Latrines Save Lives

Thursday, December 07, 2017
Photo by Meitty

Imagine finding out that open defecation is contaminating your water source and causing the deadly diarrhoea in your children, and your neighbour’s children.

This is the reality for people living in remote villages in Sumba, where open defecation is a common practise. In fact, the biggest contributing factor to death and disease in young children here is an innocent lack of knowledge.

SurfAid empowers people with the knowledge to make educated decisions and change behaviours.

With your help, SurfAid trains community health volunteers to communicate the negative impacts of poor sanitation such as open defecation, and empowers them to collectively resolve  sanitation issues. The community health volunteers, together with the entire village, map out where they fetch water, where they grow food, and most importantly, where they defecate. This is paired with a sanitation message that triggers many households to build their own latrines.

A SurfAid community health volunteer teaches her neighbours about health and sanitation. Photo by Chandra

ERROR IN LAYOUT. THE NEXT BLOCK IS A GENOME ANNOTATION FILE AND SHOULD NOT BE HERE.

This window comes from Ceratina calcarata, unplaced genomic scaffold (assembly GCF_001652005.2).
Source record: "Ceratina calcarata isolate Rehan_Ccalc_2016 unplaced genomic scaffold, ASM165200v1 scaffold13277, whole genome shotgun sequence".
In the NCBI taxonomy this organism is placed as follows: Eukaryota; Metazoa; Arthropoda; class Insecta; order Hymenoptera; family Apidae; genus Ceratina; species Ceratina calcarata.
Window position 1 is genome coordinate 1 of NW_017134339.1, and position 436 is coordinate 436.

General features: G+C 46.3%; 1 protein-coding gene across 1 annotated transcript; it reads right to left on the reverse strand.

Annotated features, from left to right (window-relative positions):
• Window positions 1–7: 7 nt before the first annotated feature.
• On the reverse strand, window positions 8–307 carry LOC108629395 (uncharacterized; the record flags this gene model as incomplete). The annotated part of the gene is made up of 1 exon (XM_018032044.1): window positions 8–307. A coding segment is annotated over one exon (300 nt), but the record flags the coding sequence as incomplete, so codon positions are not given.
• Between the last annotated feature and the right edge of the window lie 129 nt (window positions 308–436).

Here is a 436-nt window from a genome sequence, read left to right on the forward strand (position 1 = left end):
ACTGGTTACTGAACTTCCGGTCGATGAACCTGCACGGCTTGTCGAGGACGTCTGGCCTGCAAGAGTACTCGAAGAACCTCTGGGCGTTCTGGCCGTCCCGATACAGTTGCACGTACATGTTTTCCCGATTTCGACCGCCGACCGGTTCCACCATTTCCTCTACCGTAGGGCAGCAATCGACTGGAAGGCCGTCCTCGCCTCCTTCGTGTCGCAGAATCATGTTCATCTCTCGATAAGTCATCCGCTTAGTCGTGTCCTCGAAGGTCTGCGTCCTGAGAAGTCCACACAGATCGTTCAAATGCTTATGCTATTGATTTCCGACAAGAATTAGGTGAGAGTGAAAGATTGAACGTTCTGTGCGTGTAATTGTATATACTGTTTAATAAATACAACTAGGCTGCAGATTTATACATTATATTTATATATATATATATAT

Meet Bapak Isak and Bapak Jhon, two brothers who recently attended one of SurfAid’s sanitation mapping sessions in Paddi village. They were shocked to learn how open defecation impacts their community’s health. Both men were motivated by the consequences of their unhygienic behaviour and were amongst the firsts in their community to build latrines.

Bapak Jhon said, “I now realise open defecation is a wrong practise. I don’t want my family members openly defecating anymore. I am making a toilet for my family.”

Bapak Jhon and his brother gathering the materials to build their first latrine. Photo by Meitty

With your support, partners like Bapak Jhon are given the opportunity to work with SurfAid and learn what it takes to establish practical sanitation solutions for their community. SurfAid embodies the ‘hand up, not hand out’ approach by providing technical expertise on where and how to build the latrines, while the community members dig the holes, make the toilet molds, and construct the walls.

Thank you for your continued support as we work to educate one remote island village at a time, empower them to change their own circumstances, and reduce preventable disease and death.